We are good, here. Our eldest returned from his trip to Montreal (where the city had shut down around them); he’s restless, and has yet to settle in to the strangely calm routine the rest of us have invented for ourselves. Kevin is our designated leave-the-house-for-supplies-person. We are grateful for our big back yard. There’s room to kick a soccer ball. Room to refinish a coffee table. My office is an oasis of peace. I’m mainlining meditation, and have been tuning in every evening at 8PM to my friend Kasia’s livestream kundalini session on Facebook. At some point this week, I baked a double batch of cinnamon raisin bread that was divine. Yesterday, I wiped down every major surface with a bleach solution, a tedious and wearying project that opened my heart with gratitude and amazement for everyone whose job it is to wipe down surfaces, to keep us safe. My admiration and thanks are with each and every worker on the front-lines, putting themselves at risk, doctors and nurses, and also cashiers and cleaners. My job by comparison is ridiculously easy: stay home, stay calm. I think often of those who have lost work, who fear the immediate future, the basics of survival. A couple of weeks ago, I was mercifully awarded a major grant from the Canada Council for a novel I’m working on, the timing of which has been a major relief; I’m certain we’ll be okay even if the kids can’t work their summer jobs, even if Kevin’s business shrinks in the near-term. I feel fortunate, too, to share my home with five other people, plus dog. We might irritate each other from time to time; but we also have close companionship. Staying connected, generally, has taken on increased significance. I enjoyed tuning in to my church’s virtual service this morning. Last week, my sibs and I met for drinks via Zoom.
The forced presence and stillness suits me, at least for now. But, as you’ll see from my “poems” below, I’m also aware of underlying anxiety, of uncertainty, of the fear of the unknown that seems to be floating through the atmosphere, bubbling up from the depths.
Below, you’ll find samples of my drawing and writing from the past couple of days. Feel free to read, or skip, as you wish. Sending you presence, light, hope, stillness, and, in place of anxiety, free-floating poetry.
PS Add this to your recommended reading list: Washington Post article about a poet in Southern Italy who shared his personal cellphone number on social media, offering to talk to anyone who wanted to call. As Seth Meyers would say: this is the kind of story we need right now.
Thursday’s cartoon was drawn to Lindi Ortega’s “Fires.” I think it’s a double self-portrait, of me, right now, waving to me, from a time before coronavirus. But who knows? These portraits seem to draw themselves.
What’s on your mind?
Today’s poem comes to you from a land of uncertainty where nothing and everything has changed from one moment to the next, and the landscape looks the same, only bleaker, and the world is windswept and bleary, all crispness reduced to the edges of dried grass rustling as we shuffle past, keeping a safe distance from one another. When our hands brush briefly, accidentally, before parting, I flinch as if I’ve touched fire, fever, the source of fever — or is it I who am a danger to you? Either way, I bear responsibility for the possibility of infection, and this reminds me that we must be guarded and vigilant, we must restrict our children’s movement and our own.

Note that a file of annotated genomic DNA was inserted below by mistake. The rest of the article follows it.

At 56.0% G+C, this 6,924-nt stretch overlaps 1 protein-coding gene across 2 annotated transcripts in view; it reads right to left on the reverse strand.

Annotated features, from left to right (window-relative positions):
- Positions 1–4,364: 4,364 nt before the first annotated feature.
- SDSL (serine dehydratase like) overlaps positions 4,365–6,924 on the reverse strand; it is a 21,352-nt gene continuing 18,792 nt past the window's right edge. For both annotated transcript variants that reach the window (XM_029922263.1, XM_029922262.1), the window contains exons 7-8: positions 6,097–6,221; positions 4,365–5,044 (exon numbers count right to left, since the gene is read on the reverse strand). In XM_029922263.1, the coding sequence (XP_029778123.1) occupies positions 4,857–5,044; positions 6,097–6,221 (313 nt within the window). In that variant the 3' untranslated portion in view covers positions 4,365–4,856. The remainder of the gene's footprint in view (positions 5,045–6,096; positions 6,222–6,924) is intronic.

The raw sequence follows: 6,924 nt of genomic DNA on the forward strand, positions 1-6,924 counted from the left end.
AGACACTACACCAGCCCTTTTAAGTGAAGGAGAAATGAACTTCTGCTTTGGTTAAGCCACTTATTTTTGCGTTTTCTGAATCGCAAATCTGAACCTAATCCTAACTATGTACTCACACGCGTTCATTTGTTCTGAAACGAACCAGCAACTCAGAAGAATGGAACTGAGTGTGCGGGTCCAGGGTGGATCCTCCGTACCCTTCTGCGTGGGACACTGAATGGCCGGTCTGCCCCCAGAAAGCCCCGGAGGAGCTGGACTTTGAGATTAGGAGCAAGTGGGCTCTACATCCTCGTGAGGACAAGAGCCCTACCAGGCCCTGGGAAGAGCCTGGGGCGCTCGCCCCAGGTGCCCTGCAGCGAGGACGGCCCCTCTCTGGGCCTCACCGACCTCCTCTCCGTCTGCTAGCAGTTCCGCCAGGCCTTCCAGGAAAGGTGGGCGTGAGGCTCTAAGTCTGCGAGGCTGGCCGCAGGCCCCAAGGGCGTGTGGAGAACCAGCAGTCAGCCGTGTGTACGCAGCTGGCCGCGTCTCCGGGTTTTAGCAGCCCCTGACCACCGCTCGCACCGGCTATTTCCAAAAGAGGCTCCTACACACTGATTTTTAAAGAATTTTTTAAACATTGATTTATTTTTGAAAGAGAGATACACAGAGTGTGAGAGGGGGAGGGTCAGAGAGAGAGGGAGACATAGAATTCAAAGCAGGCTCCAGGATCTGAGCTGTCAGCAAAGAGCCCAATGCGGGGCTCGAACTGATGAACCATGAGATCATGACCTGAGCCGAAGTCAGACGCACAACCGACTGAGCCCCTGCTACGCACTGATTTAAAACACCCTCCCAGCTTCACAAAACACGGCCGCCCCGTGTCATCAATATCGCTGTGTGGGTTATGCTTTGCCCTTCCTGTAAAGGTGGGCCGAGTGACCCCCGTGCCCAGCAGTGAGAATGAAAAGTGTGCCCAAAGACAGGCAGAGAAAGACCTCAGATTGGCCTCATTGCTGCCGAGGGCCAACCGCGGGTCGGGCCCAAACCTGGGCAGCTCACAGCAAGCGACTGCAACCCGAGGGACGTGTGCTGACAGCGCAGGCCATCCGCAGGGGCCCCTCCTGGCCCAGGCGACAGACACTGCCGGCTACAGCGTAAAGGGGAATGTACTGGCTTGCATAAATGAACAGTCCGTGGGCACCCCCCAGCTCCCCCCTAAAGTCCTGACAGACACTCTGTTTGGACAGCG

Is twenty seconds long enough to thoroughly clean my hands?
The pressure in my chest expands. I sneak into the bathroom to take my temperature again, momentary reassurance that I am well. But is this well? I stand in the bathroom looking at the number that presents itself to me, a neutral number, on a neutral device of measurement, and I ask, what about the invisible suffering parts of us, how can we measure and assess those fevers and chills and aches?
There is so much surface that needs to be disinfected, vast and spreading; what’s underneath must be even vaster, almost infinite, the darkness we fall into, the anxious pain that presses against the ribs, trying to get out. I see it everywhere, written on everyone, muted, uneasy, restlessly awake now.
We knew we would die one day.
We thought we would know better what we had dominion over, what we could control. These depths bubbling like lava, like an eruption at the bottom of the sea, like rumour — are not the message we’d been awaiting. We want instruction. A six-step undertaking to cleanse our surroundings. A bleach solution (9 parts to 1).
A tincture, an inoculation. A cure.
Friday’s cartoon was drawn to Bill Withers’ “Lovely Day.” A friend observed that the past two portraits seem to be expressing a fractured self; in any case, the figures are all boxed up and separated, though some of them are reaching out.
What’s on your mind?
My mind empties out and I see behind the overcast grey sky a clean-swept blue; now hidden, but still there, and I imagine the wind pushing at the clouds and opening a smear of light; the clouds torn like paper, ripped like fabric.